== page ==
TRUSU has called its general election and soon we’ll be casting a ballot and voting in a new set of student representatives. Well, at least some of us will. If history is any indication, a vast majority of students won’t vote at all. In last year’s election, just nine per cent of students showed up to vote.
With turnout figures that low, something needs to change. While I understand that change doesn’t happen quickly, TRUSU’s polling figures have been dismal for a long time. Last year’s nine per cent isn’t even our worst showing – in 2013 only 7.5 per cent of students voted. How low does turnout have to go before the legitimacy of our elected student government comes into question? I don’t want to find out.
While dumping more time and money into campaigning might do something to bring students back to the polls in the short term, it’s not the fundamental change that is required to get students engaged.
Instead? Let’s start running our student elections online. We certainly wouldn’t be the first. A cursory search online reveals dozens of Canadian universities running their student elections online, including Wilfrid Laurier University, Queen’s University, the University of Toronto, UBC and many others.
But what about security and privacy? Well, students already manage a number of private and secure things online through their myTRU account. Grades, transcripts, payment information, schedules and other personal information is accessible online already. The “one student equals one account” requirement of online voting is already met through the university. As other universities have done, such as those mentioned above, the voting system to-be could link up with existing student logins, making administration, security and accountability far less of a concern.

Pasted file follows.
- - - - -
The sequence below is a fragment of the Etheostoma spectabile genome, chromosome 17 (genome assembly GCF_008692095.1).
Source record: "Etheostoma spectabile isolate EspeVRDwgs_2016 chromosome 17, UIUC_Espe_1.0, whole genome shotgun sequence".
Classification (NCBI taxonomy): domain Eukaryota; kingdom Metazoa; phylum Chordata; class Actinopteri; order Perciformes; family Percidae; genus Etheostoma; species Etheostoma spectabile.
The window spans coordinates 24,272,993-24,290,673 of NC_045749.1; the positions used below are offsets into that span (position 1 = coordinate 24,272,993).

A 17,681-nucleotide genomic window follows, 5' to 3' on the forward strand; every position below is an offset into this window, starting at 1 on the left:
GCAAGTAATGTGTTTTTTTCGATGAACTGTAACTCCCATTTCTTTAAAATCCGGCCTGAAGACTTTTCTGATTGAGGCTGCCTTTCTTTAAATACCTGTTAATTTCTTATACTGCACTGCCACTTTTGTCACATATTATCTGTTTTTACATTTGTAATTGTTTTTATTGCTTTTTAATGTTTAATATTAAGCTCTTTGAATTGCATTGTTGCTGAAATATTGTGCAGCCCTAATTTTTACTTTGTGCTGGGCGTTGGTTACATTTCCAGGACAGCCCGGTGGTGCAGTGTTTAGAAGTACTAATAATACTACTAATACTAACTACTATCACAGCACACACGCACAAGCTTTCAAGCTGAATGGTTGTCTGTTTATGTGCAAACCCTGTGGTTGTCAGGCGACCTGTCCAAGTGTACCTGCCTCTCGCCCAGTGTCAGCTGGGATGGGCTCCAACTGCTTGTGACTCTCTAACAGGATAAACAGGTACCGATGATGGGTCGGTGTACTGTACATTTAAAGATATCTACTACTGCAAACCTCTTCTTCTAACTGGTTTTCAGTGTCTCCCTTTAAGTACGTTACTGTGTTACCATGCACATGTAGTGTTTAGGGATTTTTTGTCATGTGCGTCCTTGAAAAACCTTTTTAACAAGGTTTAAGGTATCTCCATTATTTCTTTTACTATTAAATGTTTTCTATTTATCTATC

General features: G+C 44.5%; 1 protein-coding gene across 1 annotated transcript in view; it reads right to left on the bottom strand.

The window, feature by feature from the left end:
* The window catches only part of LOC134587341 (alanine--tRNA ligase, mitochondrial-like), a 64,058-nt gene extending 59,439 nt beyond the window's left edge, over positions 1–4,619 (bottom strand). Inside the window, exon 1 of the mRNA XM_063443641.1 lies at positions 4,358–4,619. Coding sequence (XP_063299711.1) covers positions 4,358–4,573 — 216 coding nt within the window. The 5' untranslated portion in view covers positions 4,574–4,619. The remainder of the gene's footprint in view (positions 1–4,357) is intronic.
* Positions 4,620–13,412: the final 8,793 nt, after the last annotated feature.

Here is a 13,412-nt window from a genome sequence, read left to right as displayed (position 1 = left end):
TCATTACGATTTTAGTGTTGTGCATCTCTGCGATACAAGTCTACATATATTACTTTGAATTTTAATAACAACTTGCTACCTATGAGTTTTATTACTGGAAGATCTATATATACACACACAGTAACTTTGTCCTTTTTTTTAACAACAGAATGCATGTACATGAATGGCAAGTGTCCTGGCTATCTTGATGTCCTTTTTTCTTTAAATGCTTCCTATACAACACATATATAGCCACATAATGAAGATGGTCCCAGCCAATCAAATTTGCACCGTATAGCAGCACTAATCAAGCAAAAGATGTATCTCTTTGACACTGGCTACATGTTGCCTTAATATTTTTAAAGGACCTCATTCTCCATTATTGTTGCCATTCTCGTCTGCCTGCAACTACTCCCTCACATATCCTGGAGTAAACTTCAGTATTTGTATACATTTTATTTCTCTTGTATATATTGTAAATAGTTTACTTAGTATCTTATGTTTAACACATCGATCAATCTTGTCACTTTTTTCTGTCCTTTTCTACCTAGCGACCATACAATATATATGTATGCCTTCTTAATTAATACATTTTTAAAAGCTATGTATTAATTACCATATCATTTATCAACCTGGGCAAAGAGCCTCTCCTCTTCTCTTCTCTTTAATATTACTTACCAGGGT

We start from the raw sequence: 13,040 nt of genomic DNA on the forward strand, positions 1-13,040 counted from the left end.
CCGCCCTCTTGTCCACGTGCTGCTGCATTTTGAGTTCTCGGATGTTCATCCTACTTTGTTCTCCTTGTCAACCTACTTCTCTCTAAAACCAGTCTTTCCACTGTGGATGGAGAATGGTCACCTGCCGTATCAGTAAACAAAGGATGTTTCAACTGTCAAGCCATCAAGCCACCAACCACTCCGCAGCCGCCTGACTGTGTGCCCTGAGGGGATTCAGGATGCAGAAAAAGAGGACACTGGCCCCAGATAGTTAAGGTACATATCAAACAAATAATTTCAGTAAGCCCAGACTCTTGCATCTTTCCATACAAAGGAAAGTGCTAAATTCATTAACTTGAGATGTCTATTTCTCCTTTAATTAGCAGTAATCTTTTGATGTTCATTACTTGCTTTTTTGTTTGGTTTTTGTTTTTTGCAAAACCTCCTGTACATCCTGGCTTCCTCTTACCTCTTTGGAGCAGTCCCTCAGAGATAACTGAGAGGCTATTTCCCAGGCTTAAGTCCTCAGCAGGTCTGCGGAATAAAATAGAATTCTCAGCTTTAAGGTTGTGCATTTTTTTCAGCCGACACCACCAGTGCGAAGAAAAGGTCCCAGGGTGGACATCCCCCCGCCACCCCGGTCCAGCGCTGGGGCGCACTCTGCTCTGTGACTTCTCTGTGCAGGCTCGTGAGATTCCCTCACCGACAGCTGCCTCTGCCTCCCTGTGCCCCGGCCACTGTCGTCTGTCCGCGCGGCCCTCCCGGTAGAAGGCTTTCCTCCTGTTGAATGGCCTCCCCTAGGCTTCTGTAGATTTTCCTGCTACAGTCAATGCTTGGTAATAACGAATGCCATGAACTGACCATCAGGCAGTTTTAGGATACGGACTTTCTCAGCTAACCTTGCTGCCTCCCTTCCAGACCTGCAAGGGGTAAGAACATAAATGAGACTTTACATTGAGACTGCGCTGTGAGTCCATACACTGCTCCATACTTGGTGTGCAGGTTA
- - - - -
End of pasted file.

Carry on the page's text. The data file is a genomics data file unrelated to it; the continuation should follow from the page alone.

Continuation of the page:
And not only does online voting make student elections more accessible, it also brings democracy into other campus organizations. UBC, for example, conducted 22 separate elections for various student groups on campus in 2015, all through its online voting system.
So will online voting really change things? Other test cases show that yes, bringing in online voting will have an impact. Wilfrid Laurier University improved their voter turnout by 158 per cent from the previous year when they held their first online election in 2011.
A lot of the concerns around introducing online voting among the general population revolve around serving all demographics, specifically older generations that do not use the Internet as frequently as younger generations. At TRU, more than 90 per cent of students are below 40 years old, meaning it’s unlikely that online voting would be shutting out voters.
At any rate, the status quo won’t cut it. To the union’s credit, this year the voting period has been extended from two days to three. If it turns out one extra day of voting improves turnout significantly, maybe there’s hope for the paper ballot after all, but I don’t think that’ll do it.